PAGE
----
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Home Renovation - Received Different Product

Discussion in 'Australian Consumer Law Forum' started by Toqual, 12 July 2014.

  1. Toqual

    Toqual Well-Known Member

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    Hi there,

    I purchased glass for my kitchen from a company, and I was delivered the incorrect colour glass. The seller continued to deny he had sent me the incorrect glass, despite it being obvious as I have checked online on their site. I was sent $500 worth, yet I payed for $1400 (same quantity, just different quality). What do I do under Australian Consumer Law?
     
  2. Toqual

    Toqual Well-Known Member

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    Basically he sent me an item which was not what I ordered - with him making almost 3x more money
     
  3. Toqual

    Toqual Well-Known Member

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  4. DennisD

    DennisD Well-Known Member

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    Hi Toqual

    Consumer guarantees from a supplier include for: acceptable quality, fitness for purpose, correspondence with any description, also the goods must comply with any express warranty given. These guarantees are set out in sections 54 to 59 of the Australian Consumer Law (the ACL, which is set out in Schedule 2 to the Competition and Consumer Act 2010).

    You said you paid for the $1400 option but the supplier only delivered the lower quality $500 option. Take screenshots of the supplier website to record which options were available to you and at what price. This will be useful to demonstrate to the supplier (and others, if required) that the delivered goods are not of an acceptable quality given what you paid, and do not match their product description.

    Do you have a receipt which indicates the option you selected and amount paid? What remedy do you want - replacement?

    Hugh
     
  5. Toqual

    Toqual Well-Known Member

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    I do have the receipt and have screenshotted the available items on their website. It is evident I have not been supplied with the product of my order. Where should I take this? He is evidently denying all my claims indicating the mistake, which I feel he had the intent on doing.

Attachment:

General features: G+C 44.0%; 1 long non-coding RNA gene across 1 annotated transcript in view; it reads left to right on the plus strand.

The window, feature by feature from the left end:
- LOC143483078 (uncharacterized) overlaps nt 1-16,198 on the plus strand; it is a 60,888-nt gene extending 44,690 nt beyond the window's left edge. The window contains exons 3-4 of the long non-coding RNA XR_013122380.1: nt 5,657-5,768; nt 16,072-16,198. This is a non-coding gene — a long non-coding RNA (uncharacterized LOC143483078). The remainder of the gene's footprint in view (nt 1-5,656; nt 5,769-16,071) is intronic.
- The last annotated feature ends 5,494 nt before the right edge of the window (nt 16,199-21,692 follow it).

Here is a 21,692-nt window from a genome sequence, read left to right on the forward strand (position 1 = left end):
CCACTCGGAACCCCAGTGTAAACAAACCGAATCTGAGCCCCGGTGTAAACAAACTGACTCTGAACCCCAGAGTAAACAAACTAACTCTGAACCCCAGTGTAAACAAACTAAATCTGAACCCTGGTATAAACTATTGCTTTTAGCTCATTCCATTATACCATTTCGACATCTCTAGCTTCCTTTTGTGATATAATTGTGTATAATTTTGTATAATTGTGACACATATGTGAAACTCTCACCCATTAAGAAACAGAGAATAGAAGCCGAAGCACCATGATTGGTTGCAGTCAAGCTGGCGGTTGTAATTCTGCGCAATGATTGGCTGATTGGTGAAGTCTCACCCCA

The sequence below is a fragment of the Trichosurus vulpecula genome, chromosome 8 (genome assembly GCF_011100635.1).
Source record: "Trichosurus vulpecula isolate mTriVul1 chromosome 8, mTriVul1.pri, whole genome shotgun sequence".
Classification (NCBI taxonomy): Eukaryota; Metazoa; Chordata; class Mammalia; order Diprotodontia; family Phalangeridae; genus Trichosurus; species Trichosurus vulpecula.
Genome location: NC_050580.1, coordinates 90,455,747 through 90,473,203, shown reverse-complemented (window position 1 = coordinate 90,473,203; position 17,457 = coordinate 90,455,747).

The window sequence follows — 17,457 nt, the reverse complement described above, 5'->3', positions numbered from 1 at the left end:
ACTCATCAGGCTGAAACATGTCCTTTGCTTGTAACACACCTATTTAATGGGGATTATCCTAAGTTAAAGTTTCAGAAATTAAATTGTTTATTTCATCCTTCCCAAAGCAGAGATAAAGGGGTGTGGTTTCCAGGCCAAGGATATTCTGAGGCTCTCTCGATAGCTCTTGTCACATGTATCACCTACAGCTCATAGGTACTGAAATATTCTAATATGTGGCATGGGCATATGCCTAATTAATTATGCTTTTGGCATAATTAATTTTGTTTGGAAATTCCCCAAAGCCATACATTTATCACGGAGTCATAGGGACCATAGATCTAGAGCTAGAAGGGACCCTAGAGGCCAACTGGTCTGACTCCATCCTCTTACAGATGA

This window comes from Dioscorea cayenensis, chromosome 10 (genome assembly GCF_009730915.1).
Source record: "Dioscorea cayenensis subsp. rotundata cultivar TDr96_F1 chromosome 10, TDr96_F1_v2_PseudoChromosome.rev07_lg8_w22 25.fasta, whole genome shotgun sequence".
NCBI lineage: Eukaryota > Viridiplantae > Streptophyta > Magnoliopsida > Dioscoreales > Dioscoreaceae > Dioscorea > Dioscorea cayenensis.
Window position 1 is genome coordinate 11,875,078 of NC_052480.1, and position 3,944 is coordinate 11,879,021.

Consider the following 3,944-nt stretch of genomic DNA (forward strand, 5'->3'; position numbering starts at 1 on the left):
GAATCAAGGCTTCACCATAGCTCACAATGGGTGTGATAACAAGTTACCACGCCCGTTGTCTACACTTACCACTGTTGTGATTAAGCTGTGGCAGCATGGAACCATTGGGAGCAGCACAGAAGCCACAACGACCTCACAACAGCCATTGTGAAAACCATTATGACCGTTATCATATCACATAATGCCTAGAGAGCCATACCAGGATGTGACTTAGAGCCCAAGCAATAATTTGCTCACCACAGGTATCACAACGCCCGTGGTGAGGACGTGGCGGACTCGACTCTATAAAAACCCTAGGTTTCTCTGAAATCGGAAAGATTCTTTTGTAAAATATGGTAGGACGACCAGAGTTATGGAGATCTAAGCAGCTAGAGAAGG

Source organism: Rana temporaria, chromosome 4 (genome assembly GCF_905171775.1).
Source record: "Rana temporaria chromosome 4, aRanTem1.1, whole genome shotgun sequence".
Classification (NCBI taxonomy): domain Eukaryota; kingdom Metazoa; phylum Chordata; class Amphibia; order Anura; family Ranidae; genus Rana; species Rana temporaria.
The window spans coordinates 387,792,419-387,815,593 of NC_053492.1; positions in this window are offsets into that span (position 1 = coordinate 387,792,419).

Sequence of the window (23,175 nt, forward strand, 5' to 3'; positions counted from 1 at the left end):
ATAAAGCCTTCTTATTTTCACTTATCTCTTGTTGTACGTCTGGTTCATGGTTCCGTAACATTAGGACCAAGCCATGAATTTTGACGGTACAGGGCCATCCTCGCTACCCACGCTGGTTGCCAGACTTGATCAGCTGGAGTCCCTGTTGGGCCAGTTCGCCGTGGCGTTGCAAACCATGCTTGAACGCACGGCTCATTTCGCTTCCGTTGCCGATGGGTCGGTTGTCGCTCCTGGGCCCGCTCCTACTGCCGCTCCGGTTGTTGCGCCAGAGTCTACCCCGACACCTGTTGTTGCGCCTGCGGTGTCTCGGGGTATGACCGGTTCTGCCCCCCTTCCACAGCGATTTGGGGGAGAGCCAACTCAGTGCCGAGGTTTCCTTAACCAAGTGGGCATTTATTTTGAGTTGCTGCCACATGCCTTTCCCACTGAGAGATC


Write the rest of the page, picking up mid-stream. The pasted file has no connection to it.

6. John R

    John R Well-Known Member

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    Hi @Toqual,
    I'd set out your concerns (including @Hugh's notes) in writing to the business owner and then if you don't receive an acceptable response within a reasonable time period (e.g. 1 week), make a complaint with the Consumer Affairs/Fair Trading office in your state/territory.

    You can search recent threads in the Australian Consumer Law Forum for complaint letter examples, etc.

    Hope this helps.
     
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  7. Toqual

    Toqual Well-Known Member

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  8. DennisD

    DennisD Well-Known Member

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    Hi Toqual

    This is a more detailed response which lands in essentially the same place as JohnR's suggestions.

    Regulators of the ACL encourage parties to a dispute to try to resolve their problems directly between themselves and informally before escalating the dispute. As JohnR explains, as it seems you have already tried to speak with the supplier over the phone or a visit, a complaint letter to the supplier is the natural next step.

    As JohnR also points out, there are complaint letter examples available on other forum threads. Also, here is a link to the template and example complaint letters made available by the Australian Competition and Consumer Commission (the ACCC): http://www.accc.gov.au/consumers/complaints-problems/write-a-complaint-letter

    In summary, you can see that the ACCC prescribes the complaint letter should describe your problem and desired outcome, include key dates, set out action you’ve taken to resolve the problem, request a response and attach supporting documentation. It is important that you put effort into this letter, including attach copies of your receipt and screenshots of the supplier webpage, in order to communicate your case to the supplier, but also to provide an easy-to-follow factual summary for a third party if the supplier remains unresponsive.

    If after the complaint letter you are still unable to fix the problem, you may need to seek assistance from a third party. These include, generally in this order of contact, your state consumer protection agency, industry ombudsmen (as applicable), the ACCC and your state small claims court or tribunal. The following ACCC webpage has simple-to-follow links to these bodies: http://www.accc.gov.au/consumers/consumer-protection/where-to-go-for-consumer-help

    If you have any further questions, please don't hesitate to ask

    Hugh
     
    John R likes this.
  9. Toqual

    Toqual Well-Known Member

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